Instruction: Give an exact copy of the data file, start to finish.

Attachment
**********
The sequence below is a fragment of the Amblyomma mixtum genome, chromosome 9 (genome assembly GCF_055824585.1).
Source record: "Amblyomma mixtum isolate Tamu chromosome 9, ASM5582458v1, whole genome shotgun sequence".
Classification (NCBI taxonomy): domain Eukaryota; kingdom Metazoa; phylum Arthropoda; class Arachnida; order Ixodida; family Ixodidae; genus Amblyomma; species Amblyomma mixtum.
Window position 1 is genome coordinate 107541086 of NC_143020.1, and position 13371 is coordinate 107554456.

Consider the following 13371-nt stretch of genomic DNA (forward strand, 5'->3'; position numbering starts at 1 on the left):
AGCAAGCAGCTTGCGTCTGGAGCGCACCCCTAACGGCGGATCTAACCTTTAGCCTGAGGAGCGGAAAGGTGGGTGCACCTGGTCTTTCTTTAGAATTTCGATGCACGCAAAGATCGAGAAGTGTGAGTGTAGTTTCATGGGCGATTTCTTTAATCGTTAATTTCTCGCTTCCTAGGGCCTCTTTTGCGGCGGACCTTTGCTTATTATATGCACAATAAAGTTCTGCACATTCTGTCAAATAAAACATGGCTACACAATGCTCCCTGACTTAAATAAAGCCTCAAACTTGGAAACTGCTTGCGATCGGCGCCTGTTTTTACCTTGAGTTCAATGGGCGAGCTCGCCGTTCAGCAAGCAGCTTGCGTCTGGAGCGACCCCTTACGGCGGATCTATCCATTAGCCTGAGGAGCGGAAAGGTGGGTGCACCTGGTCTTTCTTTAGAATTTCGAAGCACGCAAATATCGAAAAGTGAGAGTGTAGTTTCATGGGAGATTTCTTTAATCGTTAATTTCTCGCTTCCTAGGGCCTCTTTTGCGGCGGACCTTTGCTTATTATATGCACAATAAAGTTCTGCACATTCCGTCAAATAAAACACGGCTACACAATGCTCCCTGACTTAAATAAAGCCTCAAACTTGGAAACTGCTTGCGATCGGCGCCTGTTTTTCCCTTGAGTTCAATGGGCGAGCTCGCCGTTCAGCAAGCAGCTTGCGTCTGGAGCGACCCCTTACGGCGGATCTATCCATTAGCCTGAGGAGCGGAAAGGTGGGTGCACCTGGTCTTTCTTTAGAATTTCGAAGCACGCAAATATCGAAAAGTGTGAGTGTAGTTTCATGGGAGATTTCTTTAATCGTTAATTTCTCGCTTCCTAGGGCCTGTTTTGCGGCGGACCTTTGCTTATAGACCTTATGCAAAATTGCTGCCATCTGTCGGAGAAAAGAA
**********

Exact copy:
The sequence below is a fragment of the Amblyomma mixtum genome, chromosome 9 (genome assembly GCF_055824585.1).
Source record: "Amblyomma mixtum isolate Tamu chromosome 9, ASM5582458v1, whole genome shotgun sequence".
Classification (NCBI taxonomy): domain Eukaryota; kingdom Metazoa; phylum Arthropoda; class Arachnida; order Ixodida; family Ixodidae; genus Amblyomma; species Amblyomma mixtum.
Window position 1 is genome coordinate 107541086 of NC_143020.1, and position 13371 is coordinate 107554456.

Consider the following 13371-nt stretch of genomic DNA (forward strand, 5'->3'; position numbering starts at 1 on the left):
AGCAAGCAGCTTGCGTCTGGAGCGCACCCCTAACGGCGGATCTAACCTTTAGCCTGAGGAGCGGAAAGGTGGGTGCACCTGGTCTTTCTTTAGAATTTCGATGCACGCAAAGATCGAGAAGTGTGAGTGTAGTTTCATGGGCGATTTCTTTAATCGTTAATTTCTCGCTTCCTAGGGCCTCTTTTGCGGCGGACCTTTGCTTATTATATGCACAATAAAGTTCTGCACATTCTGTCAAATAAAACATGGCTACACAATGCTCCCTGACTTAAATAAAGCCTCAAACTTGGAAACTGCTTGCGATCGGCGCCTGTTTTTACCTTGAGTTCAATGGGCGAGCTCGCCGTTCAGCAAGCAGCTTGCGTCTGGAGCGACCCCTTACGGCGGATCTATCCATTAGCCTGAGGAGCGGAAAGGTGGGTGCACCTGGTCTTTCTTTAGAATTTCGAAGCACGCAAATATCGAAAAGTGAGAGTGTAGTTTCATGGGAGATTTCTTTAATCGTTAATTTCTCGCTTCCTAGGGCCTCTTTTGCGGCGGACCTTTGCTTATTATATGCACAATAAAGTTCTGCACATTCCGTCAAATAAAACACGGCTACACAATGCTCCCTGACTTAAATAAAGCCTCAAACTTGGAAACTGCTTGCGATCGGCGCCTGTTTTTCCCTTGAGTTCAATGGGCGAGCTCGCCGTTCAGCAAGCAGCTTGCGTCTGGAGCGACCCCTTACGGCGGATCTATCCATTAGCCTGAGGAGCGGAAAGGTGGGTGCACCTGGTCTTTCTTTAGAATTTCGAAGCACGCAAATATCGAAAAGTGTGAGTGTAGTTTCATGGGAGATTTCTTTAATCGTTAATTTCTCGCTTCCTAGGGCCTGTTTTGCGGCGGACCTTTGCTTATAGACCTTATGCAAAATTGCTGCCATCTGTCGGAGAAAAGAA